Be inspired: 5 beautiful reflections for the later months of 2018

 

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In my garden: Purple Iris

 

 

I originally posted this in January of this year, my first post of 2018, and I thought it was a nice way to get started: something positive and grounding, a bit of gentle, uplifting ‘kickstart’, something to ease us into whatever the new year might bring. A new year promises many things and of course we always wish for the best: we look forward with a sense of hope and excitement, and sometimes there is fear and trepidation, especially if we are anticipating difficult times ahead.  Nevertheless we look to embrace the possibilities ahead, the promise of a fresh start and the urge to move forward to dream bigger, do better and be better. Fast forward to the last week of August of the same year and we find that a lot has happened since that fresh first month of January. Ironically it is at this later stage  we may well be needing a dose of that positivity that we started the year with.  Even if we have done well with our New Year’s resolutions (if we set any) and other goals we may have created for the year, life presents us with ongoing challenges and we find our coping mechanisms being stretched more and more and we may feel those frustrations and disappointments piling up. And that’s when we need to step back, take a breathe (in AND out) 🙂 and take a moment to get some perspective and perhaps, some inspiration. I have reblogged This Post because I think it is worth revisiting. It helps me on a bad day and it reminds me of our bond with nature: that we are part of nature, and also that we have choices about how we deal with things when it all gets a bit much. Please enjoy:

 

 

1.“The One you are looking for is the One who is looking.” (St Francis of Assisi). Beautifully explained in this post.

 

2. ““There exists a deep ecological tradition in Vedic culture by which human settlement, forests and water resources are carefully balanced. To achieve that balance, nature’s welfare and human welfare cannot be separated each other.”  Chris Terry explains the Vedic ecology at the core of the Small Farm Training Centre, in an article from the Huffington Post.

 

3. “Really, to have a life of doing you need to not do.” (Will Rosenzweig talking about the Tao). Read about the four levels of non-doing, and how it may sometimes be necessary to be detached from things that you care deeply about.

 

4. “Animals move; people can learn about movement from animals. House pets stretch all day long, creating space in their joints. Animals sit in different kinds of positions. Monkeys and apes do things with their hands. Perhaps as humans we need to reclaim our four- leggedness. Getting down on all fours stimulates the pranic flow. Sitting in chairs tightens the hamstrings and the lower back. Animals don’t sit on furniture; they have not built things contrary to their nature.”  (Denise Kaufman). From the Encyclopedia of Religion and Nature (London & New York: Continuum, 2005) Edited by Bron Taylor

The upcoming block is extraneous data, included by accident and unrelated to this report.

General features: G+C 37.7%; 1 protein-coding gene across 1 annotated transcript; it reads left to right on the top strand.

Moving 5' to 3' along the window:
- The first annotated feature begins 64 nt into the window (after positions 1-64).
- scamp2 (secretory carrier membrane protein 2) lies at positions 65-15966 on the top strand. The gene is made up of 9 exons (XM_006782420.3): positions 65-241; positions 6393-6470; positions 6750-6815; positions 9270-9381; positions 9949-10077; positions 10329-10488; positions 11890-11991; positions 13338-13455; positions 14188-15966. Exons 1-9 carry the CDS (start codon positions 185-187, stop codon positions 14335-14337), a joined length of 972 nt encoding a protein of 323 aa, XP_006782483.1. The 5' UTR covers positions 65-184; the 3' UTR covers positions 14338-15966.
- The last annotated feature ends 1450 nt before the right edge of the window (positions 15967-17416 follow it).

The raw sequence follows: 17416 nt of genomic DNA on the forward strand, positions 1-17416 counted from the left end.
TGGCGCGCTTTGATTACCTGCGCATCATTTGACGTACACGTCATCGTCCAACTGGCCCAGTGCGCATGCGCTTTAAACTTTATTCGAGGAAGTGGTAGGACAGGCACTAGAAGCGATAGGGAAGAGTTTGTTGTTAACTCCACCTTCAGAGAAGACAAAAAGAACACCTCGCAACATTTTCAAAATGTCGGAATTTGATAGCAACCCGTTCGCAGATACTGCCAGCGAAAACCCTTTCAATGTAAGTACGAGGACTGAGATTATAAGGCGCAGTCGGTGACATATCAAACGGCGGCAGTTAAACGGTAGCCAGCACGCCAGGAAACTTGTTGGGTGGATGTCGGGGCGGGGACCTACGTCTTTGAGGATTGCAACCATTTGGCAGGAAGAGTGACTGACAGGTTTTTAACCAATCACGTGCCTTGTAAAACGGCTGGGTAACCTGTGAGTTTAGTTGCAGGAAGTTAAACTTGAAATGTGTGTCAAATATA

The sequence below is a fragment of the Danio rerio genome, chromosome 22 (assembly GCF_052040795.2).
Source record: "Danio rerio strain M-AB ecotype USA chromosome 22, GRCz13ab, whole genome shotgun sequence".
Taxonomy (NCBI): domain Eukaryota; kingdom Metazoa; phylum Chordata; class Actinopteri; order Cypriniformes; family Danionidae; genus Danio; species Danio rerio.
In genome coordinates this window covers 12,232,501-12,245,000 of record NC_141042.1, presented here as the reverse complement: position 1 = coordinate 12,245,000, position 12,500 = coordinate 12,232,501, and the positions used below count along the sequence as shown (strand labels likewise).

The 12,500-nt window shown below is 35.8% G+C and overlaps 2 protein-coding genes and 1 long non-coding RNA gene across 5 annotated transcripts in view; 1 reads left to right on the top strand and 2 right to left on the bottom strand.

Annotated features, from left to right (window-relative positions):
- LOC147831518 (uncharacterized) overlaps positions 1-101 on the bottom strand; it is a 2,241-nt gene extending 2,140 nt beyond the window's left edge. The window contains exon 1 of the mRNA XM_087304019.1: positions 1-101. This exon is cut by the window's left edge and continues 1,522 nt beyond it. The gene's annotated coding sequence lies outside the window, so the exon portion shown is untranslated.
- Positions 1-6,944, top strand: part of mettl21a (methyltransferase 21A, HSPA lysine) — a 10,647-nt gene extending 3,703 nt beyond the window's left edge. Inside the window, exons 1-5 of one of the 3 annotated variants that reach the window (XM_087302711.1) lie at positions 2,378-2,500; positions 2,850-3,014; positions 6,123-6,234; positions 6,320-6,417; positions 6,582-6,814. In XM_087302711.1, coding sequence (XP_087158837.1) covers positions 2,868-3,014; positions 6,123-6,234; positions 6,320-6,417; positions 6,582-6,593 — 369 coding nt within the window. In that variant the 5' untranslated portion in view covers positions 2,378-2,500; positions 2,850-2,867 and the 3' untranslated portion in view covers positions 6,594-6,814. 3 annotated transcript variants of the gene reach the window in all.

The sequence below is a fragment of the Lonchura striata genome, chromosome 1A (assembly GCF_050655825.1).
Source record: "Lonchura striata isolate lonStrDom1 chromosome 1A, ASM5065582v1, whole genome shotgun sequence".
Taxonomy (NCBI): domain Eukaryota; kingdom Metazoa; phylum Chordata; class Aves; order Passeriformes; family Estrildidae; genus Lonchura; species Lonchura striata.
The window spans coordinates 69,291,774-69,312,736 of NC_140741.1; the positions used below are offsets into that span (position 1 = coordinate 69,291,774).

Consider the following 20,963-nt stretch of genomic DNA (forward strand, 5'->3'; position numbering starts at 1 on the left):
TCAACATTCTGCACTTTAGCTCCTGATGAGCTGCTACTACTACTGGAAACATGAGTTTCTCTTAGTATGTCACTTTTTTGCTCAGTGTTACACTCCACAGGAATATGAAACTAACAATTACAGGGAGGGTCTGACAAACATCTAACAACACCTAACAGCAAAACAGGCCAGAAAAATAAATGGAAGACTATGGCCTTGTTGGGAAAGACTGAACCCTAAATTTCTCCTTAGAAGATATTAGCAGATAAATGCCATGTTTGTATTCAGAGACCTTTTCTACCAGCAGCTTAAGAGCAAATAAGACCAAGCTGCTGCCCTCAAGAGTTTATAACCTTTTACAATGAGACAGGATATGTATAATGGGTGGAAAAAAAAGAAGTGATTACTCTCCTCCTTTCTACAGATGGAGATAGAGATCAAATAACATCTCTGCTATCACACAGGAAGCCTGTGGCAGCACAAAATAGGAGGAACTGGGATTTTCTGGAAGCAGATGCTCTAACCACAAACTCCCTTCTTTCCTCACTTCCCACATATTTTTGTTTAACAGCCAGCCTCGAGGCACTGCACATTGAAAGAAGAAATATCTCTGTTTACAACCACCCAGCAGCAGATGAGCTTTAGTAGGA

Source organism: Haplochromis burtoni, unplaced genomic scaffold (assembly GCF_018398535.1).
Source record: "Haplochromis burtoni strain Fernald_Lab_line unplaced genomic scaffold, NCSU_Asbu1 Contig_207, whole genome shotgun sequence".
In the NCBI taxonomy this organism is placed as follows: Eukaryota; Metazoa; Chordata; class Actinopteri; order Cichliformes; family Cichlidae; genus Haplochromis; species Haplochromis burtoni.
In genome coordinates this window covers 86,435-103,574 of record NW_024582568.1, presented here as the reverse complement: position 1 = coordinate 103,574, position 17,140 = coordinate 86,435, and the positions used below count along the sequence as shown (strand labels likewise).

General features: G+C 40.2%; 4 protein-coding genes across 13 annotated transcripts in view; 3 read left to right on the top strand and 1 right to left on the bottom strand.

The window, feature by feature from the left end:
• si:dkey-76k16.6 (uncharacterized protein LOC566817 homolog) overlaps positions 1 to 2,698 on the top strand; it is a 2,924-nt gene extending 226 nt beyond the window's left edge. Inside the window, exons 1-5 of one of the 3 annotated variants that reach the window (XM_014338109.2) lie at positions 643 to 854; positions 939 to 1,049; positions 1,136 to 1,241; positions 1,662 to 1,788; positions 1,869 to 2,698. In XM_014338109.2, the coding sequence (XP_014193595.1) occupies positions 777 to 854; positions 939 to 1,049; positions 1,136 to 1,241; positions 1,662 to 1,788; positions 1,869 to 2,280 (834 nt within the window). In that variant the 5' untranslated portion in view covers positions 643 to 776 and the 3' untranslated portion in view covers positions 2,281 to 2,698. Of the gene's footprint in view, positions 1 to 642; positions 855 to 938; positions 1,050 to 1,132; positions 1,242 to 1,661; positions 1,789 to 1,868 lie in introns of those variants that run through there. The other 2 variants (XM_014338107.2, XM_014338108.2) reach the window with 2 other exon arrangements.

5.”Whats in your cup? ….When life gets tough, what spills over for you?” from  “The journey of a 1000 miles begins with a single step”

 

 

 

 

 

 

Simple meditation: no yoga mat required

 

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In my garden: Granadilla fruit and flower

Many people today are interested in meditation in a more ‘functional’ way, perhaps as a means to help us to manage stress or health issues and to help us to cope with our busy, demanding lives. Meditation therefore is something we might look to simply as a tool to help us to manage our daily demands.

In his book YOGA (6th Edition_ 1983), Swami Venkatesananda describes meditation as “..the art of realising the universal self, beyond the ego-sense” and as a state of being and awareness where “..the ‘I’ has disappeared and only consciousness remains”  

 

Swami Venkatesananda spent many years as a recluse and ascetic disciple. His yoga practice extended to serving humanity and he believed in teaching through his word and example the ideal of an enlightened life. He believed that there is a way for us all to benefit from a meditation practice and believed in a ‘common sense’ view of our seemingly complex problems.

So how CAN we use meditation in a ‘common sense’ way, in a way that helps us to feel calmer, happier, healthier and more in control of our lives?

I have used my own morning meditation routine as an example of a light meditation practice before starting the day. The practice can take as short a time or as long as you like, even five minutes if that is all you have. I sit for fifteen minutes on average. The important thing is to make it part of your daily routine so that it becomes a habit.

First, I make sure I have a hot cup of tea in my hands and I sit comfortably in bed with my back supported by pillows. The routine is more or less as follows: Continue reading